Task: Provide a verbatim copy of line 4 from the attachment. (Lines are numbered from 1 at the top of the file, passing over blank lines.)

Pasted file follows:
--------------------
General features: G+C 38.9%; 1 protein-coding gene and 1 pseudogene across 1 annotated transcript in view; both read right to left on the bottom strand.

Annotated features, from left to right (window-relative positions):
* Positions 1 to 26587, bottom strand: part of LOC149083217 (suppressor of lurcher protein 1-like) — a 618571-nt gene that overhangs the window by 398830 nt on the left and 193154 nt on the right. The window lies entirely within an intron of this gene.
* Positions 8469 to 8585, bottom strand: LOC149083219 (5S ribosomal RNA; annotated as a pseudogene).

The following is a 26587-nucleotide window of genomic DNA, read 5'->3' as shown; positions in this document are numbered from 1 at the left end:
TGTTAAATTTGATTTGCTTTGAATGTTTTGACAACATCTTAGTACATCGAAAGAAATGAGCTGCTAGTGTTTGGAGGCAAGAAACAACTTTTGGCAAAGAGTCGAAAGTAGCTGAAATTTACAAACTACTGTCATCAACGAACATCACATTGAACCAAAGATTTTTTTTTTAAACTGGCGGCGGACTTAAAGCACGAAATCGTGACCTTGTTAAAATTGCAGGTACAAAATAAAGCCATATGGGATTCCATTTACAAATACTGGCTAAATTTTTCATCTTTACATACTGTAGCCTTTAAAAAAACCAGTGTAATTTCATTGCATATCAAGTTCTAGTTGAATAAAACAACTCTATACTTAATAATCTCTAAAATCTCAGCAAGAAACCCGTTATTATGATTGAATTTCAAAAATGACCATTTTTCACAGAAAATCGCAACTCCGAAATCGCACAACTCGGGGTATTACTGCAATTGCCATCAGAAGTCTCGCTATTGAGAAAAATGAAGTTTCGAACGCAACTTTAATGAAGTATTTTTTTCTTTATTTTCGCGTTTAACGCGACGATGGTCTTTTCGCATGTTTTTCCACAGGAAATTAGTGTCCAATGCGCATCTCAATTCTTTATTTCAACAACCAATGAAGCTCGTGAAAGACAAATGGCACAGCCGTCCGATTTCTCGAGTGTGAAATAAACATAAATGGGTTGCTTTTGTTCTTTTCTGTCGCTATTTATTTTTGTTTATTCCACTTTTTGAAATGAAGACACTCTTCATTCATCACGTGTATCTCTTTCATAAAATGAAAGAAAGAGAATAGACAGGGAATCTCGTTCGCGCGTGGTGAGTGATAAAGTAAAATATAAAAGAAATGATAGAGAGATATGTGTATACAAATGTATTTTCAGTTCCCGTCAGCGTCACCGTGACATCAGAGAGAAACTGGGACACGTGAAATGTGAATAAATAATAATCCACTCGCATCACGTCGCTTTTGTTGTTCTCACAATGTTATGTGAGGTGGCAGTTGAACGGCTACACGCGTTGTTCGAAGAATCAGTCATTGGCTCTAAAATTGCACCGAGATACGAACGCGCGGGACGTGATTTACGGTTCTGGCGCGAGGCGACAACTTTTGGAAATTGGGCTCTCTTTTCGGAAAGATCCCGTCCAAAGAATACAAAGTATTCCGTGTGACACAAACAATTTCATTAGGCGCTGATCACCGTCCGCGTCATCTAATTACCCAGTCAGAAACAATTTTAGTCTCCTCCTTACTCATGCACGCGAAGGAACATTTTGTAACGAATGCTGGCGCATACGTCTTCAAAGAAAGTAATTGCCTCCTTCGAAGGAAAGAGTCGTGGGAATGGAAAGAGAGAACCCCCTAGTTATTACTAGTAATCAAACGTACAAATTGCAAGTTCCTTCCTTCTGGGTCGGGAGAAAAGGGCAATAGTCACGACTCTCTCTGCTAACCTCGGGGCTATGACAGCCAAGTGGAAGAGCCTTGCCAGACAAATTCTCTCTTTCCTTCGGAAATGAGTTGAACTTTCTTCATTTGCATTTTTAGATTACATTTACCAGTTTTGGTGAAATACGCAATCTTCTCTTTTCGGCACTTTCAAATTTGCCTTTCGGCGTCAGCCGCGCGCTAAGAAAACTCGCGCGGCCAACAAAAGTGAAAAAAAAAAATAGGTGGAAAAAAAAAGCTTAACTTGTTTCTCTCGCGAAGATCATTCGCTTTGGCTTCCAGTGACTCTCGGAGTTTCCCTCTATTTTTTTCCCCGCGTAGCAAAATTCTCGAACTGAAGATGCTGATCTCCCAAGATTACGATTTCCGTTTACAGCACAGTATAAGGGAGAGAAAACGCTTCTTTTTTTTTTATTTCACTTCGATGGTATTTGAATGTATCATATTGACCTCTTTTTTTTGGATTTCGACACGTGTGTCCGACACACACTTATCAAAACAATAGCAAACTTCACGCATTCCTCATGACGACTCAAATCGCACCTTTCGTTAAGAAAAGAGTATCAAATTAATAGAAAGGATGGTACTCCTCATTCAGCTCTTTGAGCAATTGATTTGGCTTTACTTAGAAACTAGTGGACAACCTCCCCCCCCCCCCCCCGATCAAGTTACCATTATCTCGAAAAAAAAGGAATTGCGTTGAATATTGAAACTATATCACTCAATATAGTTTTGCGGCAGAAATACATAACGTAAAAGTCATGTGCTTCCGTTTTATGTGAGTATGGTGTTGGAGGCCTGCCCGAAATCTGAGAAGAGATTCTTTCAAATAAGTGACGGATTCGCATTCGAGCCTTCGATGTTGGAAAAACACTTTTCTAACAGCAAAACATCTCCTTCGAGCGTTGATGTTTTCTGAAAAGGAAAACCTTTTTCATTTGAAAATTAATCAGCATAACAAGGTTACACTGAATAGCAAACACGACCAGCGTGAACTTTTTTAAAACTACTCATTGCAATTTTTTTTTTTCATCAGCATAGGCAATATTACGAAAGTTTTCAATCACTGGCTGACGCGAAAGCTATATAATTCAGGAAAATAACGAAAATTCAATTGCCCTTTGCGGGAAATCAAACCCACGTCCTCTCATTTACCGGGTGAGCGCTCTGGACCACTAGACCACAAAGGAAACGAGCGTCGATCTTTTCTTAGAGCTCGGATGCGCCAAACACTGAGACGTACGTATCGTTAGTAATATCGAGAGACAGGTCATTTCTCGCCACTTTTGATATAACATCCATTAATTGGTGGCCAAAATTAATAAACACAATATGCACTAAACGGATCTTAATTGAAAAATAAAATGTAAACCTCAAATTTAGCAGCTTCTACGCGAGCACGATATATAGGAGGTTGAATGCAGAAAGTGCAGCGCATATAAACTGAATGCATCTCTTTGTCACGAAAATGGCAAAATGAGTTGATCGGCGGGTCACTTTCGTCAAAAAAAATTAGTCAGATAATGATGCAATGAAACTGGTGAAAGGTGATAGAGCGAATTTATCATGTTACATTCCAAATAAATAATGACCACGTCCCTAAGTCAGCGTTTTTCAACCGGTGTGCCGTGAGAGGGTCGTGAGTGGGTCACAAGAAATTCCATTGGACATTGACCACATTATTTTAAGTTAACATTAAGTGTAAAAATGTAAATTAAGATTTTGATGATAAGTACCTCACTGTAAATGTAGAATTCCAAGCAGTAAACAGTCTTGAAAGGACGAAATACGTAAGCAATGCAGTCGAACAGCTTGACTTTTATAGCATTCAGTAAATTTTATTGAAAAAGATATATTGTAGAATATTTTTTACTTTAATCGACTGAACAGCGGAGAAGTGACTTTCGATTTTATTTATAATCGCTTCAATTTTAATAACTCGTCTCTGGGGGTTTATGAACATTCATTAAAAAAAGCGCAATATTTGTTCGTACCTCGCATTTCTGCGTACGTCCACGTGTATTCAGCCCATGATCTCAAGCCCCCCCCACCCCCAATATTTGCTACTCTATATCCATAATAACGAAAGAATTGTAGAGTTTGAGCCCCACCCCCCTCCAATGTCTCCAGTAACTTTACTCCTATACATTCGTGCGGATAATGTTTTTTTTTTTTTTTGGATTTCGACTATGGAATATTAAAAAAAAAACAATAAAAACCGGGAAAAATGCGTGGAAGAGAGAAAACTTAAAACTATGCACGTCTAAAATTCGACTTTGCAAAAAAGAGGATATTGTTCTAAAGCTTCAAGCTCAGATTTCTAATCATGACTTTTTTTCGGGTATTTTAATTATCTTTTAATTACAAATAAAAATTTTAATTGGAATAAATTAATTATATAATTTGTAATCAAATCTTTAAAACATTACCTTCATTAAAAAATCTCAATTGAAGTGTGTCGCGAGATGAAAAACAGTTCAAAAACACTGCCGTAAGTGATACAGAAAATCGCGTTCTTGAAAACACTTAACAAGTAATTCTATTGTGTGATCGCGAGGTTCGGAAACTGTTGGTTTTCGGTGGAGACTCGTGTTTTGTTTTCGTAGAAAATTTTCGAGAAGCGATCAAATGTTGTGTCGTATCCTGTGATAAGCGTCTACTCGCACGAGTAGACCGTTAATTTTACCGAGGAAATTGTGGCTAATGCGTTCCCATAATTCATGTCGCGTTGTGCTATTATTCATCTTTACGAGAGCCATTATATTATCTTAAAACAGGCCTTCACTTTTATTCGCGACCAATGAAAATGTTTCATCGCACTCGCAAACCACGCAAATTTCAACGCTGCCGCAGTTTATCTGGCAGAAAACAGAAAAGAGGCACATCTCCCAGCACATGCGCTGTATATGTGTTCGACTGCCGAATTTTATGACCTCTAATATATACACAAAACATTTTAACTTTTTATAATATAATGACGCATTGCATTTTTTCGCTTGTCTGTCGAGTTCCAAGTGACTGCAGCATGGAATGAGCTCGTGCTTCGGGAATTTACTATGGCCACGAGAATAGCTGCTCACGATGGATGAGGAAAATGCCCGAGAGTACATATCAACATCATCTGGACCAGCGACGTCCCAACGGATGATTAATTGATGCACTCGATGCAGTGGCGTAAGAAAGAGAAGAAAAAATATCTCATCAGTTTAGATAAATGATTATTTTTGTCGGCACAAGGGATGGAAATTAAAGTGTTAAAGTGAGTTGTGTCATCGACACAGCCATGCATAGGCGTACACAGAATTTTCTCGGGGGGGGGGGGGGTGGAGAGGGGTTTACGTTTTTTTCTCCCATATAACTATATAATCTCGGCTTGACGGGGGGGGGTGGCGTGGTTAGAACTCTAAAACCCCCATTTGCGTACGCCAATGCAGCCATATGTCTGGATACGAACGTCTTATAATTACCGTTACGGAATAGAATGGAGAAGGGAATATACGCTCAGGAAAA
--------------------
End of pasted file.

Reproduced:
* Positions 8469 to 8585, bottom strand: LOC149083219 (5S ribosomal RNA; annotated as a pseudogene).